Heat/fan noise?

In the past I’ve seen docks like these kick out a fair amount of heat (when under load in particular) and while you can feel some heat from the OneLink+ dock it really isn’t much at all (only a few more degrees Celsius above its ‘off state’). In addition some laptops seem to ramp up their internal fan when attached to a dock – in this case the X1 Carbon behaves and under ‘productivity tasks’ I couldn’t notice the fan noise at all.

Final Verdict

I would prefer to see the VGA port replaced with a further display port (on high resolution screens VGA really does not work well) the Lenovo ThinkPad OneLink+ Dock really is an excellent bit of kit; not once have I looked back on my desktop and having extra desk space is just an added bonus.

Having recently purchased a Dell T430 tower server which we will be using for backup and Hyper-V replica I thought I’d share some photos of what the castors (an option in place of either the rack mounting kit or the floor stand feet) look like!

The castor assembly comes in a separate box to the server and only takes a minute or two to install; I perhaps was expecting slightly larger wheels however they do a good job all the same on hard floors.

The screenshot above shows a portion of the sensor in its default form; in this post I’m going to show how to…

  • Remove the red ‘downtime’ line from the bottom of the chart
  • Set maximum and minimum values of the graph to display 0 to 100%
  • Set the gauge to display its value in GByte instead of MByte

Red Downtime line

Pure aesthetics with this tweak – the memory sensor isn’t something that I would expect to ever encounter downtime (if there server were offline then the PING sensor would pause the memory sensor automatically). The only real application for the downtime sensor would be if WMI wasn’t responding.

Max and Min

PRTG will automatically set the scale for your graphs but I prefer to see the full range of 0 – 100%; this tweak makes that possible.

GByte instead of MByte

When working with servers with small amounts of RAM (lets say 4GB and less) it is typically going to work out best to view free RAM as MBytes but when working with Hyper-V hosts (48GB and 96GB in my case) GBytes are a much better value to work with.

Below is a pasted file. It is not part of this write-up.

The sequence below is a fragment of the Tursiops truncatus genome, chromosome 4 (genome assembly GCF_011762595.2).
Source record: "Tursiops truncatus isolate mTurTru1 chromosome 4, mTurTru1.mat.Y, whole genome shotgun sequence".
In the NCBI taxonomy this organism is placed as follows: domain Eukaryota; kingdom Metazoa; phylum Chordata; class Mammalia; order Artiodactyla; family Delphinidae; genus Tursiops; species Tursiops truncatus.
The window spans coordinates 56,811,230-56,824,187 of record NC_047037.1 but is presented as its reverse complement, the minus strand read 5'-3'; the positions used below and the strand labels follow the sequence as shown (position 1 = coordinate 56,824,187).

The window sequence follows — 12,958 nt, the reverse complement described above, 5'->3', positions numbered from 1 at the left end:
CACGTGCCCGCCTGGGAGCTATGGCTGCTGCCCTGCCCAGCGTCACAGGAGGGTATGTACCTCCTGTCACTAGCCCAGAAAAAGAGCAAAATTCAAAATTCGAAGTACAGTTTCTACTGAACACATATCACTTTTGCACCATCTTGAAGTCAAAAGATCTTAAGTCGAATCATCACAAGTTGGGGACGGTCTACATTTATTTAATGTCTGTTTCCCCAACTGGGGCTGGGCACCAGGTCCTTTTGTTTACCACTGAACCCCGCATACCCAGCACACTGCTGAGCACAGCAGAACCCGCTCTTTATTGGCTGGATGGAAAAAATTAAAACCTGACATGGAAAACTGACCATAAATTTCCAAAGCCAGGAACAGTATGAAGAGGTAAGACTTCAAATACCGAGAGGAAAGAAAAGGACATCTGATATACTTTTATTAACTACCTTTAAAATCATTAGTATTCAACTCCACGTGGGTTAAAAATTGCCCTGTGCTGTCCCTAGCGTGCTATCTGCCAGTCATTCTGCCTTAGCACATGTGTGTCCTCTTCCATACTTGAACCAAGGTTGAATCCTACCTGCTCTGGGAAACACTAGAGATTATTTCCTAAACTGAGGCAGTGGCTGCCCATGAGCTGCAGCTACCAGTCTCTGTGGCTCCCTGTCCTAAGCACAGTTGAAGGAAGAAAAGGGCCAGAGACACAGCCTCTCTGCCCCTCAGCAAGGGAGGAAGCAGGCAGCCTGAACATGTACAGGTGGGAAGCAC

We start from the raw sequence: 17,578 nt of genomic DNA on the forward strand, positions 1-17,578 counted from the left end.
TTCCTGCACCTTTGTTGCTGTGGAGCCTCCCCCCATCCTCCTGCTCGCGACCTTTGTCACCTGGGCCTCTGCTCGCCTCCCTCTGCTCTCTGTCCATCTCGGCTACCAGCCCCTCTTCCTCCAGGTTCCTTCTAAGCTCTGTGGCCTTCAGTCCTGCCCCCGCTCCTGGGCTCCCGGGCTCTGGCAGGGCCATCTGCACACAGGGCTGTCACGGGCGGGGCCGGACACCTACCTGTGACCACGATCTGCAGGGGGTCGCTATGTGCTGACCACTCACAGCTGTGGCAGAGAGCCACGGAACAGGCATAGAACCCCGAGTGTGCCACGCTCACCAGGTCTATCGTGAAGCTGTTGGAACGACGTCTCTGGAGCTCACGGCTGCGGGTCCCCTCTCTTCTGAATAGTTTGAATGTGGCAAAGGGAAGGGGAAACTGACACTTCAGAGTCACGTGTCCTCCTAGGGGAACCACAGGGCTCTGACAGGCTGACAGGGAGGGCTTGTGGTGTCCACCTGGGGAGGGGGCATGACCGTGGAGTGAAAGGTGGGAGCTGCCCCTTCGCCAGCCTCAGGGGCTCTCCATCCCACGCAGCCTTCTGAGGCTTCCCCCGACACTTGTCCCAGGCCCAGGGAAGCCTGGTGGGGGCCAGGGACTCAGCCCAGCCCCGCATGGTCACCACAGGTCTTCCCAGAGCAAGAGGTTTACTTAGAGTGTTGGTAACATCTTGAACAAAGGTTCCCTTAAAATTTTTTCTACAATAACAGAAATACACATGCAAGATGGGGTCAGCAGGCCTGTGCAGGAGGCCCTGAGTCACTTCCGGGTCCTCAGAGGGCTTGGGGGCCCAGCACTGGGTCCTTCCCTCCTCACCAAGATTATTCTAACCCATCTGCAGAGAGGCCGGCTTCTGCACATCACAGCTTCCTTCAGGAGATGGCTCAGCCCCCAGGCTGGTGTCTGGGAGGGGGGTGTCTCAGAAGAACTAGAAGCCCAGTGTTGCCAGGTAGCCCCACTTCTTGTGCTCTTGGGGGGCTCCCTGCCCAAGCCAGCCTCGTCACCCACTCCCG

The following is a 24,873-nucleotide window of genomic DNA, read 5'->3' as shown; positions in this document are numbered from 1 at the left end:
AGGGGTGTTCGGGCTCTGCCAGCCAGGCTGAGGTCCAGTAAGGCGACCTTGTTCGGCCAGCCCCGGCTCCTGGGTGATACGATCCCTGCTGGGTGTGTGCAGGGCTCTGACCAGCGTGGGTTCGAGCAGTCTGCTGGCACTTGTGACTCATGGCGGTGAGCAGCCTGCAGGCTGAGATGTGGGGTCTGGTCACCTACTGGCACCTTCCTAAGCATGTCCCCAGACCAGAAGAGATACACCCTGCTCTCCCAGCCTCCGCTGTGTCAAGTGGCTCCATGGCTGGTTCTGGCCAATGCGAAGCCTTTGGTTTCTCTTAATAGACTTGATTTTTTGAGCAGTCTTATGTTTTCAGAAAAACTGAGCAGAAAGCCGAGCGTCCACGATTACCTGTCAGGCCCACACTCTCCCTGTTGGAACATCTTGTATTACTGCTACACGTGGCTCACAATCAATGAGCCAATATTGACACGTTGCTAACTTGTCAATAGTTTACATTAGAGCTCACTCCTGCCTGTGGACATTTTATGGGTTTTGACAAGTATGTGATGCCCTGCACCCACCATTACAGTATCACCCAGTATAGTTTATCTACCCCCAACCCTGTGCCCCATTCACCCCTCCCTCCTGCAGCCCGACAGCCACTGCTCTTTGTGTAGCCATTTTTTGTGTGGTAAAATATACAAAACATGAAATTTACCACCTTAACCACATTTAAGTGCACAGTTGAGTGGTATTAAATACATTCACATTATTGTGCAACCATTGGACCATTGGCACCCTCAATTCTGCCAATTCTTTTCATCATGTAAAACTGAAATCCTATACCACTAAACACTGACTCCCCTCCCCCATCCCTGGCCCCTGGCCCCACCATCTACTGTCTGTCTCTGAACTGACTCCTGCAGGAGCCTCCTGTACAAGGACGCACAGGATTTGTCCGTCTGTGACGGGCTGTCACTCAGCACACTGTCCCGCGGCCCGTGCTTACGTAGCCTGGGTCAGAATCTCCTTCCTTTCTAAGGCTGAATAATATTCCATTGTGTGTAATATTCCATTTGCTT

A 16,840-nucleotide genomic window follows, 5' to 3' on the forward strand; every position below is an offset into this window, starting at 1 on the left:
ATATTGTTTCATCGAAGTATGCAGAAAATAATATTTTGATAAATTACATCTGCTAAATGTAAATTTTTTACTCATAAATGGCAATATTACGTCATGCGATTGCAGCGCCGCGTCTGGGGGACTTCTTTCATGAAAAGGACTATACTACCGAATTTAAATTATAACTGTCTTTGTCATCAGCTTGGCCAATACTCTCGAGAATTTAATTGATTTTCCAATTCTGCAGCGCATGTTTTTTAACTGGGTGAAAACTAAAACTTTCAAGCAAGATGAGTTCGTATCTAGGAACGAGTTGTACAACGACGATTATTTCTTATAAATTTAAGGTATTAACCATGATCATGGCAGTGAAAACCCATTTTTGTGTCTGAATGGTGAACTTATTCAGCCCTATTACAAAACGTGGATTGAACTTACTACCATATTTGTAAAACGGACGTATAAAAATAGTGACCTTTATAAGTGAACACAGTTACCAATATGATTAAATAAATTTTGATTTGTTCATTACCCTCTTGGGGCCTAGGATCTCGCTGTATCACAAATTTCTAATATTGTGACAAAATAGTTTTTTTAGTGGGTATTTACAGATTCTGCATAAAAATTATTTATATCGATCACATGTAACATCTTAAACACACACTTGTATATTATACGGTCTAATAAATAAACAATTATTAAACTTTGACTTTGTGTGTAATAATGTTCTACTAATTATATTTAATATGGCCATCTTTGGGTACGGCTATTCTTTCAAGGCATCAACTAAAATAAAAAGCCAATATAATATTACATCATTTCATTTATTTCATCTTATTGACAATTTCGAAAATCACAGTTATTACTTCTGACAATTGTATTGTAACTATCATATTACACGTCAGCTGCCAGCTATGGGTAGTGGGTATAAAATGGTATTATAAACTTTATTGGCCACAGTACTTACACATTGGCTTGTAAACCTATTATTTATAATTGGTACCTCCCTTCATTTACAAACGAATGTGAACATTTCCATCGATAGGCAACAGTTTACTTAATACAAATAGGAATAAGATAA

The end result…

Its been a day or so since buying a Microsoft Band 2 (took a while to find a high street shop that had one to try on in the first place!) and its proving rather useful to me as a person who rarely has his phone turned on loud and really never notices the little vibrations from it. My most recent application of Band 2 has been using it to receive push notifications from PRTG via my Windows Phone.

In all truth if you already have push notifications setup then you are probably already getting the notifications however if you are not keep reading to find out where to check for the right settings…

On the Microsoft Health App/Band Tiles

On the PRTG App

On your PRTG Console

On your Notification Settings

WP_20151112_10_34_28_RawAs part of an ongoing project to improve the room today we’ve been installing a set of rails for a pair of Dell PowerEdge T430 servers. You may have noticed the ‘T’ in the T430 to indicate they are tower servers but Dell provides a 5U rack conversion kit which is pretty easy to install.

One small question came up while putting the rails in – ‘Where do I mount the rails in relation to the 5U of space in the rack?’ to answer that question the bottom of the rails go at the bottom of the 5Us of space. Hopefully the image to the right illustrates this better!

This is how your folder should look once updated

This is how your folder should look once updated

Following from Automated backup for your network switches with WinSCP and PowerShell you can take things one step further and with a little more PowerShell its possible to get email reports on any changes between switch configs.

This kind of setup would be useful for any sized organisation who have a need to ensure changes are logged or want to ensure that no one has maliciously changed a configuration.

Make sure you edit lines 6-8 with your SMTP details

Make sure you edit lines 6-8 with your SMTP details

The setup is simple, just as with the automated backup these will need to be extracted to your C:\Network Switch Backup folder which should look something like the screenshot to the right once done.

I’ve also included an updated .cmd file which calls the Backup Network Switches.ps1 script and then the Compare Configs.ps1 script in turn.

  Network Switch Change Log (1.6 KiB, 497 hits)

There is plenty of description within the PowerShell file; even a little error handling as well! Be sure to edit lines 6-8 with your SMTP settings.